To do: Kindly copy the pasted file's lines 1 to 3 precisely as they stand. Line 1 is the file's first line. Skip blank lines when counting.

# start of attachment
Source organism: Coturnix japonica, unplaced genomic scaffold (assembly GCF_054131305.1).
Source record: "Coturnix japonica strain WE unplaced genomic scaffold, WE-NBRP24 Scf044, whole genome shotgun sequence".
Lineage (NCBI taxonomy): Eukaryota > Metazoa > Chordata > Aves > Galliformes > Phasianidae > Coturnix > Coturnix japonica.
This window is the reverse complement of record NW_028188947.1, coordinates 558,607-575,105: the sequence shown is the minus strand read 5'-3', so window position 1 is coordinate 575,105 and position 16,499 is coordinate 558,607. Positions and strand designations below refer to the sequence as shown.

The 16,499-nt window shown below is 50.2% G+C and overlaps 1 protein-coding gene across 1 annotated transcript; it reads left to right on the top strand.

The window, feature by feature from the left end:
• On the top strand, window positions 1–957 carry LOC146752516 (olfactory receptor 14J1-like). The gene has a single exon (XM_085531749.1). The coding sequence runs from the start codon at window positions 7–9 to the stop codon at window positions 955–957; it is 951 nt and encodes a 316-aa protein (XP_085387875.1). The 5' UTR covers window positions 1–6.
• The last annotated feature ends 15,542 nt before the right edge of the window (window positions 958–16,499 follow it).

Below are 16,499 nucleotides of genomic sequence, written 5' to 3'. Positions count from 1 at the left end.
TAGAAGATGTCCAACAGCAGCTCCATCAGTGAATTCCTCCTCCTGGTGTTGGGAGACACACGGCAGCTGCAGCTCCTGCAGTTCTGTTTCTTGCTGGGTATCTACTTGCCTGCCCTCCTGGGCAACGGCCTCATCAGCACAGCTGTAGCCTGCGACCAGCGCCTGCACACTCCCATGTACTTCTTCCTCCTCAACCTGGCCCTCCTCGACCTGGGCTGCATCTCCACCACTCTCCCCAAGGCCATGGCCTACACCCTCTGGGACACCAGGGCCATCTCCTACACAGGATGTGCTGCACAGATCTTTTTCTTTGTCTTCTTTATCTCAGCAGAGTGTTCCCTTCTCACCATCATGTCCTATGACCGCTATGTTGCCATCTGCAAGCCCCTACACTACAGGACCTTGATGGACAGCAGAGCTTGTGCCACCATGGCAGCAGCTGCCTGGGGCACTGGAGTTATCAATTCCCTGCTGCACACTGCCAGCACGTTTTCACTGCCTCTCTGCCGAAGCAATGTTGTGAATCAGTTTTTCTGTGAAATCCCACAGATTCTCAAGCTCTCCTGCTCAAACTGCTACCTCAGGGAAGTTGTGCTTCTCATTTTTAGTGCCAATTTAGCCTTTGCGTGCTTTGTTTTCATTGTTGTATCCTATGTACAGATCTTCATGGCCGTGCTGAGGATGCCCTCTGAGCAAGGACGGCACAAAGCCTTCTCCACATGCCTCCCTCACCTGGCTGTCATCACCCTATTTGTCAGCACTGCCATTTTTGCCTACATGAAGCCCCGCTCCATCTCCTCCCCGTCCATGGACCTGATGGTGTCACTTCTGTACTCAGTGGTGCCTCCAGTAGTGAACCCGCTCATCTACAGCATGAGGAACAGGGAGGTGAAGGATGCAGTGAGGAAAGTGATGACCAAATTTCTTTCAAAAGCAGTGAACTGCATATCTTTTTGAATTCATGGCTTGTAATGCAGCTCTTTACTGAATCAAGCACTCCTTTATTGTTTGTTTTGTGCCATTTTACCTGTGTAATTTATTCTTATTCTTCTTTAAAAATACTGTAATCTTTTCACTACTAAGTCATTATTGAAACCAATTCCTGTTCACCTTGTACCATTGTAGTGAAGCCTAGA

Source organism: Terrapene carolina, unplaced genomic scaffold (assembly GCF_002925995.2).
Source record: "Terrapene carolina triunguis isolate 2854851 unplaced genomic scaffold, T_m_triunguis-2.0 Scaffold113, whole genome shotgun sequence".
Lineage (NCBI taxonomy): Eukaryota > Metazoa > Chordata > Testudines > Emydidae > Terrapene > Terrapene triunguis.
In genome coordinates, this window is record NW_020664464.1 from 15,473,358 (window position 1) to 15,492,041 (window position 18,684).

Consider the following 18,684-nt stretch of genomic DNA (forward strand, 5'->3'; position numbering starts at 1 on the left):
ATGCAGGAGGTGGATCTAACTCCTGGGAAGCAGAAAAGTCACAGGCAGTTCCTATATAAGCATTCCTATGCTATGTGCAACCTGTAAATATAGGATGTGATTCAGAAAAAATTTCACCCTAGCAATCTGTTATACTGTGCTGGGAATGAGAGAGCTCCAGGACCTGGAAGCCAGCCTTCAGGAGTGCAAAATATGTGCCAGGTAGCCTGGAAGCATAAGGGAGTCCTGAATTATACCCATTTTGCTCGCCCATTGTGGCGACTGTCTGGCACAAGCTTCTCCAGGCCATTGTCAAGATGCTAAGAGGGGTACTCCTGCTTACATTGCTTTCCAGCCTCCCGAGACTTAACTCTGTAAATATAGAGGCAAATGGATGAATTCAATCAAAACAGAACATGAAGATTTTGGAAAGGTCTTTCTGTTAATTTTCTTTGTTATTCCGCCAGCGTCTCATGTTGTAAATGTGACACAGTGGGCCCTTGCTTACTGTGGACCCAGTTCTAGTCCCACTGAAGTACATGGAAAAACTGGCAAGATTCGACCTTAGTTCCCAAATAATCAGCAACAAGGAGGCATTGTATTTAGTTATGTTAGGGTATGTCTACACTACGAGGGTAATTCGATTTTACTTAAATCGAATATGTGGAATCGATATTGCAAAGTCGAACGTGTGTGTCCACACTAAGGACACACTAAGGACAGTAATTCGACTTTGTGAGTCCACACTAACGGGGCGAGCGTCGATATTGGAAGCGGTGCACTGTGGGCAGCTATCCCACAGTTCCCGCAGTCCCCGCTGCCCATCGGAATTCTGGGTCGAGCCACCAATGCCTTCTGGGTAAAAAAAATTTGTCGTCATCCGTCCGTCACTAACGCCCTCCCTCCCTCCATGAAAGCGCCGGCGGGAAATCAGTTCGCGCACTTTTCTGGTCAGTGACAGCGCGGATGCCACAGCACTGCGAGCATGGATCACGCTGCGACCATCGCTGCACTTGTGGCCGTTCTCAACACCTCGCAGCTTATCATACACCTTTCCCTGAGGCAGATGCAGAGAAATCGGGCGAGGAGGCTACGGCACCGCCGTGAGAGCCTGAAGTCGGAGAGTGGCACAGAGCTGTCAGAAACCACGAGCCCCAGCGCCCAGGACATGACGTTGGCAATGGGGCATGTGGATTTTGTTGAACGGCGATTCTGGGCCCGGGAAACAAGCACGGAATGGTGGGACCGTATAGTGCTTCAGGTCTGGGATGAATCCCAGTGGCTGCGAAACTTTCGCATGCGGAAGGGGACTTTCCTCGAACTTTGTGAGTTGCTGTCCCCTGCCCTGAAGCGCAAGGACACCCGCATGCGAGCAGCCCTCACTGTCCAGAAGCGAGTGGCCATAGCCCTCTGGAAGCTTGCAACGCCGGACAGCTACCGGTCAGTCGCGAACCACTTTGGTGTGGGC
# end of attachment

Source organism: Coturnix japonica, unplaced genomic scaffold (assembly GCF_054131305.1).
Source record: "Coturnix japonica strain WE unplaced genomic scaffold, WE-NBRP24 Scf044, whole genome shotgun sequence".
Lineage (NCBI taxonomy): Eukaryota > Metazoa > Chordata > Aves > Galliformes > Phasianidae > Coturnix > Coturnix japonica.